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Shell not ‘desperate’ to grow US shale despite Anadarko sale: CFO

London — Shell is keen to grow its US shale oil portfolio but does not feel pressured to chase new acquisitions, as Occidental and Chevron battle for control of Anadarko’s Permian-rich upstream assets, Shell Chief Financial Officer Jessica Uhl said Thursday.

Shell doesn’t “need” to do a US shale deal as it already has a strong US portfolio of shale and tight oil, which has further room for volume growth, Uhl said.

“We have significant growth capacity in our existing position and, in that sense, we are not desperate. We don’t need to find new shale exposure … but we like the business,” Uhl told analysts on an earnings call.

In January, Shell CEO Ben van Beurden said the company’s portfolio in the prolific Permian shale basin was “a bit small,” fueling to speculation about an acquisition there.

“If there is one thing that is wrong with our Permian portfolio it is that it is a bit small … we will look at opportunities to grow in a very disciplined way,” van Beurden told reporters during an earnings presentation. “We have been looking at lots of opportunities in the past and we will continue to do that going forward.”

Van Beurden said Shell is also keen to integrate vertically in the Permian adding trading and optimization capability to take advantage of dislocations in US gas, oil and NGL prices.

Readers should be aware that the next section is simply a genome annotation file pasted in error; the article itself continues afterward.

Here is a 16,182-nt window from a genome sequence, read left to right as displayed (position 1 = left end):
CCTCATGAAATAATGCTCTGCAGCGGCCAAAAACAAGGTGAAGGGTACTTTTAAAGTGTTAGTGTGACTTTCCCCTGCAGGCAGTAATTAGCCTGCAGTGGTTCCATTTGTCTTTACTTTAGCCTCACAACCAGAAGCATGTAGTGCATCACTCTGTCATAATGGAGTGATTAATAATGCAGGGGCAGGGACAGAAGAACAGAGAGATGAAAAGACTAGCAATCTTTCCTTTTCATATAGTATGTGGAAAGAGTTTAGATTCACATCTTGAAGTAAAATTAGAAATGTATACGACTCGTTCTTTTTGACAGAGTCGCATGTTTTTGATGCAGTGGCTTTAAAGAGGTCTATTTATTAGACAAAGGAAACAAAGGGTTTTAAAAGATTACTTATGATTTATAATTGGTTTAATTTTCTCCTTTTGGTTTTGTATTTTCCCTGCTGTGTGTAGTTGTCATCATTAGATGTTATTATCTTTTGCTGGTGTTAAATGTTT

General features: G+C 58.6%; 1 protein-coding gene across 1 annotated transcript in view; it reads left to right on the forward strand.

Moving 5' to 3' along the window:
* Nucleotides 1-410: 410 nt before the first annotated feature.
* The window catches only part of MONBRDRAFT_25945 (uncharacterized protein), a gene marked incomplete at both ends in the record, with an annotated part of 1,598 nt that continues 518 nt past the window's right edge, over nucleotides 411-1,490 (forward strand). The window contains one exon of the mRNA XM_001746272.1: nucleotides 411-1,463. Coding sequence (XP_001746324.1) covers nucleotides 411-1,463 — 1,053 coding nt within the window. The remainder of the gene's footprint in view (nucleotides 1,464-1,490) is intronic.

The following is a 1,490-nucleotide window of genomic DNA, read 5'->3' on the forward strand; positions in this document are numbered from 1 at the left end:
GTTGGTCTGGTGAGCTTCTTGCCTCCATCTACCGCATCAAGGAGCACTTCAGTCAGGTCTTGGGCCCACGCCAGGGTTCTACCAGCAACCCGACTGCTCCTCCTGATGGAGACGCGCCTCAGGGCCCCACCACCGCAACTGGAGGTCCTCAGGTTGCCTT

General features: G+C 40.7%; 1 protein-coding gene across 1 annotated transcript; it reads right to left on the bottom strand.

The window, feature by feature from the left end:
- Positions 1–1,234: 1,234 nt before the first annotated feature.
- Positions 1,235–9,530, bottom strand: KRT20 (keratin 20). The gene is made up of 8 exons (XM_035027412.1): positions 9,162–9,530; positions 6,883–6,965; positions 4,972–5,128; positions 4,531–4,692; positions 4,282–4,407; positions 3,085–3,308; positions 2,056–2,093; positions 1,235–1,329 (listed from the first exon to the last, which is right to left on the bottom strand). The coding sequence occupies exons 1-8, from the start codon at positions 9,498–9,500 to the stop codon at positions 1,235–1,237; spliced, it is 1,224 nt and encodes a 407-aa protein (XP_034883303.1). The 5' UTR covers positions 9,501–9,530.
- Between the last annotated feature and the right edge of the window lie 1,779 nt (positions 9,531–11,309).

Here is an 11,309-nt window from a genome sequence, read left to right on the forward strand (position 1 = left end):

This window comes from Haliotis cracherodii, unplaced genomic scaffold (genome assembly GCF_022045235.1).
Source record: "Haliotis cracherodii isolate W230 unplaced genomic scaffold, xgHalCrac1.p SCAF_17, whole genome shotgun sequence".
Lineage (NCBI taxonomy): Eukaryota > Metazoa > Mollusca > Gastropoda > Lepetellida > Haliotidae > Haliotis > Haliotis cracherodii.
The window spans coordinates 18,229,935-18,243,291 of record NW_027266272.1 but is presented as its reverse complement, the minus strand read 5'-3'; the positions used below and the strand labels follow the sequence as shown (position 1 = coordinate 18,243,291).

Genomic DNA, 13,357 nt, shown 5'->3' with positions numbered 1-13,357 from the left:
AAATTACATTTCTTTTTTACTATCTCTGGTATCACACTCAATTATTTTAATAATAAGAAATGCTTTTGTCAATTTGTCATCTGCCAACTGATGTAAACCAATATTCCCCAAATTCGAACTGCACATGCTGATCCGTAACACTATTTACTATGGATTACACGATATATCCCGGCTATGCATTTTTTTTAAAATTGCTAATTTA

The ongoing bidding battle for US independent Anadarko Petroleum between Chevron and Occidental has sparked speculation of a new round of acquisitions in the industry to bulk up Permian shale positions.

Uhl said any US shale acquisition would need to fit within Shell’s strict capital expenditure target of between $25 billion and $30 billion this year, a figure which includes any acquisitions.

Shell is allocating between $2 billion and $3 billion of capital every year to the shale business, of which half is being directed at its position in the Permian basin.

Shell has said it plans to boost its Permian Basin output by 2020 to 200,000 b/d of oil equivalent, with just one-third of production being crude and the rest lower-value gas and gas liquids.

— Robert Perkins, [email protected]

— Edited by Derek Sands, [email protected]

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